Australian Grand Prix 2014

Fastest Lap Rosberg
Best Race Team McLaren
Best Quali Team Mercedes



9 DNF's of 22 starters
Pole: Lewis Hamilton
Lights to flag? Nope!
15th to 5th10Most Places Gained:
Valtteri Bottas
Female/Male Ratio 0:22, Nationalities: 13, Main Nationalities: Germany with 4 drivers, Average Driver Age: 26, Oldest Driver: 34, Youngest Driver: 19

Race Results

+/-PosDriverTeamPointsNotes
21stN. Rosberg25 ()
22ndK. Magnussen18
73rdJ. Button15
14thF. Alonso12
105thV. Bottas10
16thN. Hulkenberg8
47thK. Räikkönen6
28thJ. Vergne4
19thD. Kvyat2
610thS. Perez1
211thA. Sutil+1 Lap
1012thE. Gutiérrez+1 Lap
413thM. Chilton+2 Laps
4DNFJ. Bianchi+8 Laps
5DNFR. GrosjeanMechanical Fault
5DNFP. MaldonadoMechanical Fault
2DNFM. EricssonMechanical Fault
6DNFS. VettelMechanical Fault
18DNFL. HamiltonMechanical Fault
11DNFF. MassaAccident
7DNFK. KobayashiAccident
20DSQD. RicciardoFuel Irregularities

* indicates fastest lap

Australian Grand Prix – Post-Race Report

Heading into this race all of the teams had huge concerns about reliability so a cautious approach was required. After a difficult wet qualifying in cars packed to bursting with new technology some drivers faced a difficult race out of their expected positions.

The start highlighted some inexperiences from McLaren’s Kevin Magnussen as he spun up the wheels flicking the car to face the wall, Magnussen did however manage to straighten up the car.

Vettel qualified down in 13th with technical issues and struggled from the start with power issues. The defending champion had to retire the car after only a couple of laps.

Further back the first crash of the season was Kamui Kobayashi locking up into the first corner colliding with Kimi Raikkonen and Felipe Massa.

As the race rolled on technical issues started to show, Mercedes Lewis Hamilton experienced technical issues from the start, dropping back through the field before finally retiring from the back of the grid.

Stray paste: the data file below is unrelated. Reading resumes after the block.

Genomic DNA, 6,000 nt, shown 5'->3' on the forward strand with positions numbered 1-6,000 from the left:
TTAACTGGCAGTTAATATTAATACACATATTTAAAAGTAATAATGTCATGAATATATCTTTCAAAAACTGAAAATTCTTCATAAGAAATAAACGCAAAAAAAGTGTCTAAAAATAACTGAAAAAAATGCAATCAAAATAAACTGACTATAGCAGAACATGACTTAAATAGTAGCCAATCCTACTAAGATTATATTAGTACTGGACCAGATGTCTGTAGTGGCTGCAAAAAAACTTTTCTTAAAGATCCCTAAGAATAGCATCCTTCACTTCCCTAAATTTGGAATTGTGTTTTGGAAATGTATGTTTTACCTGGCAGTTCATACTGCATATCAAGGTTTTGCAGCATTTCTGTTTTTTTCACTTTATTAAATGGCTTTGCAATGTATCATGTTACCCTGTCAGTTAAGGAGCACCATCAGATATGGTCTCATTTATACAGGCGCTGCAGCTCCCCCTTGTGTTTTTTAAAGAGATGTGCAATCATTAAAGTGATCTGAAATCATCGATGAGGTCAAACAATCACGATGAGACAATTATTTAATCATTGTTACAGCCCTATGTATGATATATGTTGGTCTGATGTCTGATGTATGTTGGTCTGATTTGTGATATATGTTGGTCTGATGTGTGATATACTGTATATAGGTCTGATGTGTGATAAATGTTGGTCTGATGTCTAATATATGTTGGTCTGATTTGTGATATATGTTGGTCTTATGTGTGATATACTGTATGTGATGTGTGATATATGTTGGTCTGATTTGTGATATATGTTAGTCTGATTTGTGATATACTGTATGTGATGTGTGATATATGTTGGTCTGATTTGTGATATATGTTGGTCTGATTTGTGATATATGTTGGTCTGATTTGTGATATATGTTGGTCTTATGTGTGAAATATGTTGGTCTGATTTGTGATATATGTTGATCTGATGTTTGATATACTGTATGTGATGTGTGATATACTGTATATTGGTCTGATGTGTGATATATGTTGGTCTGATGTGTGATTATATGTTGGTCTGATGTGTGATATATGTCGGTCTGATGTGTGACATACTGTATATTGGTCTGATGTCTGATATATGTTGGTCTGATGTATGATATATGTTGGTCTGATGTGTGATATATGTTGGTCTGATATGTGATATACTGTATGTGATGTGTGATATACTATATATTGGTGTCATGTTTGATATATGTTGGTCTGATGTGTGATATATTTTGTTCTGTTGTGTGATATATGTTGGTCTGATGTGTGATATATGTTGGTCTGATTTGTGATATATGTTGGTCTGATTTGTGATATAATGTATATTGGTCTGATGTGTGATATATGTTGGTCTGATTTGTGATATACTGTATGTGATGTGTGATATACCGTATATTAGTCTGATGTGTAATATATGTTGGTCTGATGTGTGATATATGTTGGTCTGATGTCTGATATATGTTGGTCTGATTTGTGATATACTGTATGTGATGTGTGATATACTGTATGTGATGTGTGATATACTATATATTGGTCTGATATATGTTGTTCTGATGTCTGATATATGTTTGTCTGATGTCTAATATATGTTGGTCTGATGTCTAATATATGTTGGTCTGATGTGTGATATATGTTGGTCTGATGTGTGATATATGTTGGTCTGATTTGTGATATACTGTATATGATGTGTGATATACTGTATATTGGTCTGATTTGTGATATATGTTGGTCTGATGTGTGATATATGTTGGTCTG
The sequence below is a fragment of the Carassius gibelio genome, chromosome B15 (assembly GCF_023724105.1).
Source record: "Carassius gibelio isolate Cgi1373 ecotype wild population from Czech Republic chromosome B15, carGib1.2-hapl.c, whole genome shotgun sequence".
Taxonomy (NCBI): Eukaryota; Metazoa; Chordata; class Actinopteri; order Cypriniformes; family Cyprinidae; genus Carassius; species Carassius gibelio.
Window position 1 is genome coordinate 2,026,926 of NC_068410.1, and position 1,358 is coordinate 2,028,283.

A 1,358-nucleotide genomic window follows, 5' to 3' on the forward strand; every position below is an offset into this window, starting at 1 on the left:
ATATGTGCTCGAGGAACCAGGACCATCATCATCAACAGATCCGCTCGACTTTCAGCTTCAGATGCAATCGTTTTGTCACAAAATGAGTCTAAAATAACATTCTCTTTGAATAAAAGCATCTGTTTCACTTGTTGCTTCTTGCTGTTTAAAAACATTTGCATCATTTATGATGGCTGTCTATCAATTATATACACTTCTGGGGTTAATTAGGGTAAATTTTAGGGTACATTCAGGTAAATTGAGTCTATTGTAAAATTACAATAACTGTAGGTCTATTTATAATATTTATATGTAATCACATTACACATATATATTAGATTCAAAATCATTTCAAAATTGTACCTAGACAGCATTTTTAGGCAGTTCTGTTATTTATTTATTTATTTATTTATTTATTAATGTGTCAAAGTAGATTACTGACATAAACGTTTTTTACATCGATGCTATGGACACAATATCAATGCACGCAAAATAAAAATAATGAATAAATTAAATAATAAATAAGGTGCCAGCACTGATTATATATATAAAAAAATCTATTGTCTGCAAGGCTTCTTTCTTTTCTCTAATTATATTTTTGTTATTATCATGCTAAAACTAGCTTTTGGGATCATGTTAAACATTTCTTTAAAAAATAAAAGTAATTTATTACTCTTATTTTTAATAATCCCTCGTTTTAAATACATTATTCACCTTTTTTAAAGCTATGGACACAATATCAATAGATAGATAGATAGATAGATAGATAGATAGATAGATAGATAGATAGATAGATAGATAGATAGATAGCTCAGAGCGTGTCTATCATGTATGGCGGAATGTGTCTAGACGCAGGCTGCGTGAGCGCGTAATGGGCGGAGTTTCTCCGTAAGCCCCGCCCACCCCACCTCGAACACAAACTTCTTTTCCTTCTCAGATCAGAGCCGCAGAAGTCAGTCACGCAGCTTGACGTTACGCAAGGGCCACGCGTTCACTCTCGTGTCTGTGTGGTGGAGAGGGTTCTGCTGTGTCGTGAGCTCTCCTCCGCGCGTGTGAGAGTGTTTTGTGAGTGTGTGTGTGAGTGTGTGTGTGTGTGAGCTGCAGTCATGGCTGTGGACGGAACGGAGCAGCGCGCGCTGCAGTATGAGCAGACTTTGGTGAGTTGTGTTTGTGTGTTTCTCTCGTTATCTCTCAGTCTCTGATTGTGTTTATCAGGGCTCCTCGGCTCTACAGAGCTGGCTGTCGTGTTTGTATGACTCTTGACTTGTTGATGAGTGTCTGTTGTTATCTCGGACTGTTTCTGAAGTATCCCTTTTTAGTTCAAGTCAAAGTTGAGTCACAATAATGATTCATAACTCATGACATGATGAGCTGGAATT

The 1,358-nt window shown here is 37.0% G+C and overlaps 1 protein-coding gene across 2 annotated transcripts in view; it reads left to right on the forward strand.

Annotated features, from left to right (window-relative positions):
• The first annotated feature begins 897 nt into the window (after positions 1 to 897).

The rest of the race rolled on with solid driving from all drivers. The oversteer and understeer shown in practice and qualifying made way for precision and consistency. There were a few mistakes as Valtteri Bottas hit the wall causing a puncture bringing out the safety car to clean up the debris. Lockups were seen (and heard) from several drivers, most notably Kimi Raikkonen who allowed Bottas to pass.

As the race turned to a battle of attrition dictated by the fast paced and reliably running Mercedes of Nico Rosberg the reliability concerns started the shine through. Ferrari reported electrical issues with both cars whilst Lotus were forced to retire both cars. The remaining Caterham of rookie Marcus Ericsson also retired.

In the closing stage of the race the McLarens came out strong with rookie Kevin Magnussen hunting down the Australian Daniel Ricciardo for 2nd place. The charge eventually amounted to nothing as Ricciardo started to pull away in the final laps.

Edit: In a shock twist, Ricciardo was stripped of his podium finish and disqualified from the race due to fuel-flow irregularities.

Australian Grand Prix – Pre-Race Report

Australia always proves to be a true test of the Formula One teams preparation for the season. Teams face a tricky decision of whether to go for utmost pace or aiming for a solid reliable finish.

Last year saw Lotus’s Kimi Raikkonen take the win from seventh on the grid after tyre efficiency and reliability triumphed over the outright speed of pole sitter Sebastian Vettel.

In 2014 it’s looking like Mercedes are the clear favourites with fellow mercedes powered car McLaren and Ferrari running close behind. Red Bull look to have dropped off in performance after several major setbacks in pre-season testing at both Jerez and Barcelona.

The Australian Grand Prix won’t give us a clear indication of the actual standings on pace, but it will give us a good idea on reliability and also allow a potentially slower car to pick up some key points before the major players get back on the scene.